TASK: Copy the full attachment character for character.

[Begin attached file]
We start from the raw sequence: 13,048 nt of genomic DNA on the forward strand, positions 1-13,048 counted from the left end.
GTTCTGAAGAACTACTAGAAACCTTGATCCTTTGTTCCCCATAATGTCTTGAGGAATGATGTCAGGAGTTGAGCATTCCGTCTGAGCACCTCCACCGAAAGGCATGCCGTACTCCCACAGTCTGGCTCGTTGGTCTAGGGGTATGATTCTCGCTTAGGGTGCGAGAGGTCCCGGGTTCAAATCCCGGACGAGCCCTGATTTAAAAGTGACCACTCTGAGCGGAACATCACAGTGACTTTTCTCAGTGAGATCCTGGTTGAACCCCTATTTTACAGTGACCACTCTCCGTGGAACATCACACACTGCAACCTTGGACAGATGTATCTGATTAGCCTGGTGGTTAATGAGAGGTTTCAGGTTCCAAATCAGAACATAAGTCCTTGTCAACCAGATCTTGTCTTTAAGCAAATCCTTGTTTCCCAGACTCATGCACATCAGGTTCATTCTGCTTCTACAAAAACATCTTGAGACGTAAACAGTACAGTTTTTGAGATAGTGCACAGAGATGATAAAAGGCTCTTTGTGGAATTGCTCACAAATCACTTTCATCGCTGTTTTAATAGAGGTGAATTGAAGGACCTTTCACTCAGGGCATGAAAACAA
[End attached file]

We start from the raw sequence: 13,048 nt of genomic DNA on the forward strand, positions 1-13,048 counted from the left end.
GTTCTGAAGAACTACTAGAAACCTTGATCCTTTGTTCCCCATAATGTCTTGAGGAATGATGTCAGGAGTTGAGCATTCCGTCTGAGCACCTCCACCGAAAGGCATGCCGTACTCCCACAGTCTGGCTCGTTGGTCTAGGGGTATGATTCTCGCTTAGGGTGCGAGAGGTCCCGGGTTCAAATCCCGGACGAGCCCTGATTTAAAAGTGACCACTCTGAGCGGAACATCACAGTGACTTTTCTCAGTGAGATCCTGGTTGAACCCCTATTTTACAGTGACCACTCTCCGTGGAACATCACACACTGCAACCTTGGACAGATGTATCTGATTAGCCTGGTGGTTAATGAGAGGTTTCAGGTTCCAAATCAGAACATAAGTCCTTGTCAACCAGATCTTGTCTTTAAGCAAATCCTTGTTTCCCAGACTCATGCACATCAGGTTCATTCTGCTTCTACAAAAACATCTTGAGACGTAAACAGTACAGTTTTTGAGATAGTGCACAGAGATGATAAAAGGCTCTTTGTGGAATTGCTCACAAATCACTTTCATCGCTGTTTTAATAGAGGTGAATTGAAGGACCTTTCACTCAGGGCATGAAAACAA